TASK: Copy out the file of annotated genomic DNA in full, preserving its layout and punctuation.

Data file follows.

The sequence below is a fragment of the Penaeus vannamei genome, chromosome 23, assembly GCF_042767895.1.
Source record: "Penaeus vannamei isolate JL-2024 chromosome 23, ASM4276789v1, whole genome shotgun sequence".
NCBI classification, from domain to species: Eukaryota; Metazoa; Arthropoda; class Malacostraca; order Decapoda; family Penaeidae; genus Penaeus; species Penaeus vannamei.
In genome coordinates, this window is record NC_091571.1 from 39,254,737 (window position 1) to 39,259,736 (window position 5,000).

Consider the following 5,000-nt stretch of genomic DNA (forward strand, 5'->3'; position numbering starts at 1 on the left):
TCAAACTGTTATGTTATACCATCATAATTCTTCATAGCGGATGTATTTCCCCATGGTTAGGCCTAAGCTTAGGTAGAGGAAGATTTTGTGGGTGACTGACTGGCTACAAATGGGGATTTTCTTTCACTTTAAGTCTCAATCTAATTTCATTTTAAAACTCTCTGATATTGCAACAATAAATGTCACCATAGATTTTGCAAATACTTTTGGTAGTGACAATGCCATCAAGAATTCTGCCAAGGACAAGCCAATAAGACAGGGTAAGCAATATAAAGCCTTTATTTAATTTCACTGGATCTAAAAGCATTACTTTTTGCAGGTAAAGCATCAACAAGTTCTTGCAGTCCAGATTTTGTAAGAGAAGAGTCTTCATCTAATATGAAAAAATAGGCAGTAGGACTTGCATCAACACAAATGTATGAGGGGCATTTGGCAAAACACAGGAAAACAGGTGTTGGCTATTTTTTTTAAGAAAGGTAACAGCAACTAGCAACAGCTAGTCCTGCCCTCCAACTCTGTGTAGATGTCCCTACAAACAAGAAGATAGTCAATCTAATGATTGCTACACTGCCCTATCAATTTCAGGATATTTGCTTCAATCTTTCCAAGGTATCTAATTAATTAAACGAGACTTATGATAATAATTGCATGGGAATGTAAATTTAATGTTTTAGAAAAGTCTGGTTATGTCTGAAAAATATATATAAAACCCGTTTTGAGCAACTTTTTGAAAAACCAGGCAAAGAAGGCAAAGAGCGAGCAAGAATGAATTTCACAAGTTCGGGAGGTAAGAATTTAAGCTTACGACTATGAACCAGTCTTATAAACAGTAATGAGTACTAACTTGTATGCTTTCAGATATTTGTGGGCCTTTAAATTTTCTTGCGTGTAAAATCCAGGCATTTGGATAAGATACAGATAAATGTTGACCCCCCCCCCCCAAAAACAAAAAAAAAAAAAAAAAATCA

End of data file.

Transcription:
The sequence below is a fragment of the Penaeus vannamei genome, chromosome 23, assembly GCF_042767895.1.
Source record: "Penaeus vannamei isolate JL-2024 chromosome 23, ASM4276789v1, whole genome shotgun sequence".
NCBI classification, from domain to species: Eukaryota; Metazoa; Arthropoda; class Malacostraca; order Decapoda; family Penaeidae; genus Penaeus; species Penaeus vannamei.
In genome coordinates, this window is record NC_091571.1 from 39,254,737 (window position 1) to 39,259,736 (window position 5,000).

Consider the following 5,000-nt stretch of genomic DNA (forward strand, 5'->3'; position numbering starts at 1 on the left):
TCAAACTGTTATGTTATACCATCATAATTCTTCATAGCGGATGTATTTCCCCATGGTTAGGCCTAAGCTTAGGTAGAGGAAGATTTTGTGGGTGACTGACTGGCTACAAATGGGGATTTTCTTTCACTTTAAGTCTCAATCTAATTTCATTTTAAAACTCTCTGATATTGCAACAATAAATGTCACCATAGATTTTGCAAATACTTTTGGTAGTGACAATGCCATCAAGAATTCTGCCAAGGACAAGCCAATAAGACAGGGTAAGCAATATAAAGCCTTTATTTAATTTCACTGGATCTAAAAGCATTACTTTTTGCAGGTAAAGCATCAACAAGTTCTTGCAGTCCAGATTTTGTAAGAGAAGAGTCTTCATCTAATATGAAAAAATAGGCAGTAGGACTTGCATCAACACAAATGTATGAGGGGCATTTGGCAAAACACAGGAAAACAGGTGTTGGCTATTTTTTTTAAGAAAGGTAACAGCAACTAGCAACAGCTAGTCCTGCCCTCCAACTCTGTGTAGATGTCCCTACAAACAAGAAGATAGTCAATCTAATGATTGCTACACTGCCCTATCAATTTCAGGATATTTGCTTCAATCTTTCCAAGGTATCTAATTAATTAAACGAGACTTATGATAATAATTGCATGGGAATGTAAATTTAATGTTTTAGAAAAGTCTGGTTATGTCTGAAAAATATATATAAAACCCGTTTTGAGCAACTTTTTGAAAAACCAGGCAAAGAAGGCAAAGAGCGAGCAAGAATGAATTTCACAAGTTCGGGAGGTAAGAATTTAAGCTTACGACTATGAACCAGTCTTATAAACAGTAATGAGTACTAACTTGTATGCTTTCAGATATTTGTGGGCCTTTAAATTTTCTTGCGTGTAAAATCCAGGCATTTGGATAAGATACAGATAAATGTTGACCCCCCCCCCCCAAAAACAAAAAAAAAAAAAAAAAATCA